PCS urge Met Police to investigate ‘criminal use’ of agency staff to break strikes at government departments

10 Jul 2019

PCS General Secretary Mark Serwotka has written to Cressida Dick urging the Met Police to investigate two government departments, where it appears agency staff were used to break recent strike actions by low-paid workers.

The Business Energy and Industrial Strategy (BEIS) department and the Foreign and Commonwealth Office (FCO) headed up by Greg Clark and Jeremy Hunt, stand accused of allowing agency staff to be brought in to cover stoppages by contracted out workers, on their watch.

Workers at BEIS employed by Aramark and ISS have been on strike several times since December in a campaign for the London Living Wage.

And Interserve staff at the FCO have been on strike over a lack of union recognition and several redundancies.

The union found out that Expeditious Security provided people to cover ISS striking workers from 17 to 21 June. And Premier Workplace Services and Concept Building Services covered roles of striking Interserve workers on the 1, 2, 21 and 22 May and from 10 to 14 June.

Under regulation 7 of the Conduct of Employment Agencies and Employment Business Regulations of 2003, it is illegal for any business to provide agency workers to cover strike actions.

Mark has personally written to Tory leadership contender Jeremy Hunt, Met Police chief Cressida Dick, BEIS permeant secretary Alex Chisholm and BEIS minister Greg Clark, urging that these serious breaches be investigated and that ministers intervene to resolve these industrial disputes.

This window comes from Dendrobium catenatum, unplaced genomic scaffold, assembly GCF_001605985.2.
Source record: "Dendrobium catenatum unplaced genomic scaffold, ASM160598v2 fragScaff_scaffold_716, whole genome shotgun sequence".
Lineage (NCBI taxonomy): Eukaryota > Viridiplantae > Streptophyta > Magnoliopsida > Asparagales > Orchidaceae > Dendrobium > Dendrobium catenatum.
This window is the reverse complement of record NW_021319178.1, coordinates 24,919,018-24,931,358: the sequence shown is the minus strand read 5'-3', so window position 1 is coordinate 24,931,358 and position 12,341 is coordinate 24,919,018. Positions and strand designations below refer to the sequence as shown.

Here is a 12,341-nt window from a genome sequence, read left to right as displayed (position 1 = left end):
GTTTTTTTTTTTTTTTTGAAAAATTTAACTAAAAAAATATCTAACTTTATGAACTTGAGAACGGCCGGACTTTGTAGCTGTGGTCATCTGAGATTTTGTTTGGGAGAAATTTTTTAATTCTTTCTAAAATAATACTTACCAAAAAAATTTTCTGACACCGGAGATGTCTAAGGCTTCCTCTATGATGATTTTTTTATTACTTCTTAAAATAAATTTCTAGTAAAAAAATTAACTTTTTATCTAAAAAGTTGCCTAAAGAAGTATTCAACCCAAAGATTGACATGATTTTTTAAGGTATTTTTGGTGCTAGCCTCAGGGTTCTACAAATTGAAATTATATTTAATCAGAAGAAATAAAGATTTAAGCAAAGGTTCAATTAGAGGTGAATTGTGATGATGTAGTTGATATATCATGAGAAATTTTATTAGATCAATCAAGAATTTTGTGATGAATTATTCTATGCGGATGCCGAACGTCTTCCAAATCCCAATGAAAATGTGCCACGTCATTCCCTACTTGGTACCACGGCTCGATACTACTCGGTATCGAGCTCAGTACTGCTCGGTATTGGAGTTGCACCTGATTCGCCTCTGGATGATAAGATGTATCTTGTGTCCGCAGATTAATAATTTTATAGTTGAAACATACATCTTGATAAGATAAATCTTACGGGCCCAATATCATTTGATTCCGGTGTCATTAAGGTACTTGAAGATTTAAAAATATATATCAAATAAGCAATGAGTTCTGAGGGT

In his letter to Jeremy Hunt, Mark said: “Our members working for these private contractors at your departments are being treated in the most disgraceful manner on your watch. 

“They are facing the hardship of poverty through low pay, the indignity of their union having to provide foodbank facilities to prevent them from going hungry and they are now facing attempts to undermine their cause by a strike breaking operation bearing all the hallmarks of illegality.

“This disgraceful state of affairs cannot be allowed to continue. This situation demands that you take responsibility for what is happening in your own workplaces and that you intervene to rectify matters.” 

PCS has also pointed out the following: 

  • If the employment business does in fact supply a worker with the necessary knowledge that this is to replace a worker taking part in industrial action, then the employer who commissioned the supply is likely to be guilty of a common law offence of aiding, abetting, counselling or procuring that offence.
  • Prior to the supply of the workers, if the employer were to make arrangements for them to be supplied, he might be guilty of the offence of conspiracy contrary to the Criminal Law Act 1977 s 1.
  • Finally, there is the possibility of the employer committing one of the offences of encouraging the commission of a crime under the Serious Crime Act 2009 ss 44 and 45.

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